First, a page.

Leonard Fournette’s cut justifies SF 49ers angle on running backs

Leonard Fournette #27 of the Jacksonville Jaguars tackled by Brock Coyle #50 of the San Francisco 49ers (Photo by Thearon W. Henderson/Getty Images)
Leonard Fournette #27 of the Jacksonville Jaguars tackled by Brock Coyle #50 of the San Francisco 49ers (Photo by Thearon W. Henderson/Getty Images) /

The Jaguars waiving Leonard Fournette is the latest justification the SF 49ers handle their running back room exceptionally well.

For the first order of business, the SF 49ers shouldn’t and won’t go after former Jacksonville Jaguars running back Leonard Fournette.

Fournette, of course, was waived by the Jags on Monday morning in a move quoted by NFL Network’s Ian Rapoport that Jacksonville’s head coach, Doug Marrone, “was trying to clean up the place.”

Niners head coach Kyle Shanahan and general manager John Lynch were tasked with doing something similar when they took over the organization back in 2017, ultimately turning over roughly 70 percent of the roster they inherited from the previous season.

One of the methods of operation Shanahan and Lynch used, however, was to not spend high-value NFL Draft capital on running backs. Lynch and Shanahan could have used what turned out to be the No. 3 overall pick in the 2017 draft on Fournette, instead opting to go with defensive end Solomon Thomas. But San Francisco made its pick, while the Jaguars made theirs.

Of course, Thomas never lived up to his own lofty expectations. But if there’s been a rule Shanahan and running backs coach Bobby Turner have closely lived by, it’s not always necessary to invest high draft capital in running backs.

Interestingly enough, Shanahan told this to reporters back in 2017 when the SF 49ers were about to host Fournette and the Jaguars:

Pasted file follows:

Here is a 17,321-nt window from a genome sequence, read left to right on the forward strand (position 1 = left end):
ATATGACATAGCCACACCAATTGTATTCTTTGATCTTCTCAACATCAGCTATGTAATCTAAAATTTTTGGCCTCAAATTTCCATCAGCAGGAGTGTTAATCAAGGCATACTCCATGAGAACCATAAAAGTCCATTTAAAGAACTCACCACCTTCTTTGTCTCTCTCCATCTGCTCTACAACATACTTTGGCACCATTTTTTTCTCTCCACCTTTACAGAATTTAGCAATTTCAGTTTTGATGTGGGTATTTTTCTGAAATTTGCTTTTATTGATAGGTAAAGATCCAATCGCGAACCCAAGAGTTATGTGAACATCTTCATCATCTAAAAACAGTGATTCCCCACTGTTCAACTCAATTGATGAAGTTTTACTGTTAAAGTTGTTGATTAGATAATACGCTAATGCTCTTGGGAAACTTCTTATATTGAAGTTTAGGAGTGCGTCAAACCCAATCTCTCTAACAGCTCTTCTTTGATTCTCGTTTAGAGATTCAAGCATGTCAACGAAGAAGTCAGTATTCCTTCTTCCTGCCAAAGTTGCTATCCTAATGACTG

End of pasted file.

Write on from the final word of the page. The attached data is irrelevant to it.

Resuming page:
"It’s been proven that you can get guys (running backs) later. But that by no means makes it that I’m going to say we’re never going to draft a running back high. … A big-time running back, whether it’s Fournette; whether it’s Adrian Peterson, who was a top-10 pick; whether it was Terrell Davis in the sixth round; whether it’s David Johnson, I think was a third-rounder; Le’Veon Bell, I think was a second-rounder. All those guys are worth top-five picks, but they were all found in different places."

Four years later, it appears as if Shanahan’s approach was the correct one.

Now, this isn’t to say the Niners won’t invest in running backs. They’ll spend money on the position, particularly looking at the 2019 free-agent pickup of one of Shanahan’s former favorites with the Atlanta Falcons, Tevin Coleman. San Francisco also avoided a lengthy hardball standoff with its top rusher last year, Raheem Mostert, adjusting to his own contractual demands.

The SF 49ers went after, and landed Jerick McKinnon in free agency in 2018 and were arguably in the running for now-New York Jets tailback Le’Veon Bell.

But all those names have one thing in common: proven success at the NFL level.

This isn’t to say Fournette lacks that. In two of the three seasons he’s had a clean bill of health, he’s rushed for over 1,000 yards and has managed 3,640 yards from scrimmage with 19 combined touchdowns. That’s production.

Yet Jacksonville gave up prime draft capital to acquire it, only to have it flame out all too quickly for whatever the clean-out-the-house reasons.

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Like Shanahan said, the Niners aren’t immune to the idea of drafting a running back early. They just tend not to do it, relying more on those hidden-gem finds and well-established commodities brought in for specific reasons.

And it’s worked.